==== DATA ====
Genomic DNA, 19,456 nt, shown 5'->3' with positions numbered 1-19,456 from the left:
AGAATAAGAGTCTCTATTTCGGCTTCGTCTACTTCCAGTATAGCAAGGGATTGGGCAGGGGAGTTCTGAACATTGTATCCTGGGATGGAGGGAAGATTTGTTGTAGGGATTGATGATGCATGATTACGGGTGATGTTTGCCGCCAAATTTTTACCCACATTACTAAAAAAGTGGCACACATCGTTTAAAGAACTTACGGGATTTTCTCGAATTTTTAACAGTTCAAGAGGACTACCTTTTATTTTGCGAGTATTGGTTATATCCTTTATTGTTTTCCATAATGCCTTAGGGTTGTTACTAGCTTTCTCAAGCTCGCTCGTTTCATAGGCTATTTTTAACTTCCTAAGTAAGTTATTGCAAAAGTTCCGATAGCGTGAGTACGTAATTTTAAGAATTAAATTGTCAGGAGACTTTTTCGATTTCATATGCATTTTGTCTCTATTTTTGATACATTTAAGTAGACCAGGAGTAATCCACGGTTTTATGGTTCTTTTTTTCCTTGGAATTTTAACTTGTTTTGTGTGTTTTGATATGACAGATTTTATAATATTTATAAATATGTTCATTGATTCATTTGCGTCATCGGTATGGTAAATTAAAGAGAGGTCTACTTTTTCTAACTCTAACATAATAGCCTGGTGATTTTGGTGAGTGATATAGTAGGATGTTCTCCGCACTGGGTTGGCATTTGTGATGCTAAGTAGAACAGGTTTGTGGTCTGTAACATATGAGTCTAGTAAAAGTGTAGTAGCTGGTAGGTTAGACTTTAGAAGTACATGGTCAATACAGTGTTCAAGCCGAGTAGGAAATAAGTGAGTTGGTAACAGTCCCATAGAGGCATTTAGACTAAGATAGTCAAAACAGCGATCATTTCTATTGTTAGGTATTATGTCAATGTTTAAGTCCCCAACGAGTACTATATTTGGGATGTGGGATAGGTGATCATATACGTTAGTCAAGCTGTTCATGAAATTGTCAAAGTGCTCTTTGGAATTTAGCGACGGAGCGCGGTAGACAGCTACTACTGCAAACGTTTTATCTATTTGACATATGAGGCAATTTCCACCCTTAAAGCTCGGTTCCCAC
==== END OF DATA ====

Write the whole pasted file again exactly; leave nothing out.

Genomic DNA, 19,456 nt, shown 5'->3' with positions numbered 1-19,456 from the left:
AGAATAAGAGTCTCTATTTCGGCTTCGTCTACTTCCAGTATAGCAAGGGATTGGGCAGGGGAGTTCTGAACATTGTATCCTGGGATGGAGGGAAGATTTGTTGTAGGGATTGATGATGCATGATTACGGGTGATGTTTGCCGCCAAATTTTTACCCACATTACTAAAAAAGTGGCACACATCGTTTAAAGAACTTACGGGATTTTCTCGAATTTTTAACAGTTCAAGAGGACTACCTTTTATTTTGCGAGTATTGGTTATATCCTTTATTGTTTTCCATAATGCCTTAGGGTTGTTACTAGCTTTCTCAAGCTCGCTCGTTTCATAGGCTATTTTTAACTTCCTAAGTAAGTTATTGCAAAAGTTCCGATAGCGTGAGTACGTAATTTTAAGAATTAAATTGTCAGGAGACTTTTTCGATTTCATATGCATTTTGTCTCTATTTTTGATACATTTAAGTAGACCAGGAGTAATCCACGGTTTTATGGTTCTTTTTTTCCTTGGAATTTTAACTTGTTTTGTGTGTTTTGATATGACAGATTTTATAATATTTATAAATATGTTCATTGATTCATTTGCGTCATCGGTATGGTAAATTAAAGAGAGGTCTACTTTTTCTAACTCTAACATAATAGCCTGGTGATTTTGGTGAGTGATATAGTAGGATGTTCTCCGCACTGGGTTGGCATTTGTGATGCTAAGTAGAACAGGTTTGTGGTCTGTAACATATGAGTCTAGTAAAAGTGTAGTAGCTGGTAGGTTAGACTTTAGAAGTACATGGTCAATACAGTGTTCAAGCCGAGTAGGAAATAAGTGAGTTGGTAACAGTCCCATAGAGGCATTTAGACTAAGATAGTCAAAACAGCGATCATTTCTATTGTTAGGTATTATGTCAATGTTTAAGTCCCCAACGAGTACTATATTTGGGATGTGGGATAGGTGATCATATACGTTAGTCAAGCTGTTCATGAAATTGTCAAAGTGCTCTTTGGAATTTAGCGACGGAGCGCGGTAGACAGCTACTACTGCAAACGTTTTATCTATTTGACATATGAGGCAATTTCCACCCTTAAAGCTCGGTTCCCAC